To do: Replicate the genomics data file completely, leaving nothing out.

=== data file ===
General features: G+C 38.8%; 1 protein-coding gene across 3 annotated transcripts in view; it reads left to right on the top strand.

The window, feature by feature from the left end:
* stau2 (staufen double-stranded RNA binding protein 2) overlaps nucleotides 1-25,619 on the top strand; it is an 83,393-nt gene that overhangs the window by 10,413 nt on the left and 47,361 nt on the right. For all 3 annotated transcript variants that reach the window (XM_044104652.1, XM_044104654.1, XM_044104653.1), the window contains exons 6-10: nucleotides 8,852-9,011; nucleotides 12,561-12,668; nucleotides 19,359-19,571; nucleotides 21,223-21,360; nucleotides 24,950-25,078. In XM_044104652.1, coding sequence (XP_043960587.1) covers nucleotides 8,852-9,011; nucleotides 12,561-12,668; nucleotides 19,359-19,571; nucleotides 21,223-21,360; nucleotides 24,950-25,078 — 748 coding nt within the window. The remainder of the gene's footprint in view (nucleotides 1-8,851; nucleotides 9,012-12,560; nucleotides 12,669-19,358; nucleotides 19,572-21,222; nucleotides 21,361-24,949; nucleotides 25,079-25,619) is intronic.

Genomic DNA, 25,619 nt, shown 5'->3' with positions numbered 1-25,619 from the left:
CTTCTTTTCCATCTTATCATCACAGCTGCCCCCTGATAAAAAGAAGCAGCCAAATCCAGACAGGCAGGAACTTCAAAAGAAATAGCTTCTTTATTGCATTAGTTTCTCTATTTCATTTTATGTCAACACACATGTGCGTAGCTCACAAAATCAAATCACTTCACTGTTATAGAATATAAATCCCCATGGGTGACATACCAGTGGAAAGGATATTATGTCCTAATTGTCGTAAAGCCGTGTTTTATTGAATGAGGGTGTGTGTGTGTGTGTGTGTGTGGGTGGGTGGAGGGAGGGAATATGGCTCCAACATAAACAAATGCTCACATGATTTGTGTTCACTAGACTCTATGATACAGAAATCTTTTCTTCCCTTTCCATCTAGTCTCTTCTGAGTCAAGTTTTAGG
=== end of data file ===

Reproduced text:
General features: G+C 38.8%; 1 protein-coding gene across 3 annotated transcripts in view; it reads left to right on the top strand.

The window, feature by feature from the left end:
* stau2 (staufen double-stranded RNA binding protein 2) overlaps nucleotides 1-25,619 on the top strand; it is an 83,393-nt gene that overhangs the window by 10,413 nt on the left and 47,361 nt on the right. For all 3 annotated transcript variants that reach the window (XM_044104652.1, XM_044104654.1, XM_044104653.1), the window contains exons 6-10: nucleotides 8,852-9,011; nucleotides 12,561-12,668; nucleotides 19,359-19,571; nucleotides 21,223-21,360; nucleotides 24,950-25,078. In XM_044104652.1, coding sequence (XP_043960587.1) covers nucleotides 8,852-9,011; nucleotides 12,561-12,668; nucleotides 19,359-19,571; nucleotides 21,223-21,360; nucleotides 24,950-25,078 — 748 coding nt within the window. The remainder of the gene's footprint in view (nucleotides 1-8,851; nucleotides 9,012-12,560; nucleotides 12,669-19,358; nucleotides 19,572-21,222; nucleotides 21,361-24,949; nucleotides 25,079-25,619) is intronic.

Genomic DNA, 25,619 nt, shown 5'->3' with positions numbered 1-25,619 from the left:
CTTCTTTTCCATCTTATCATCACAGCTGCCCCCTGATAAAAAGAAGCAGCCAAATCCAGACAGGCAGGAACTTCAAAAGAAATAGCTTCTTTATTGCATTAGTTTCTCTATTTCATTTTATGTCAACACACATGTGCGTAGCTCACAAAATCAAATCACTTCACTGTTATAGAATATAAATCCCCATGGGTGACATACCAGTGGAAAGGATATTATGTCCTAATTGTCGTAAAGCCGTGTTTTATTGAATGAGGGTGTGTGTGTGTGTGTGTGTGTGGGTGGGTGGAGGGAGGGAATATGGCTCCAACATAAACAAATGCTCACATGATTTGTGTTCACTAGACTCTATGATACAGAAATCTTTTCTTCCCTTTCCATCTAGTCTCTTCTGAGTCAAGTTTTAGG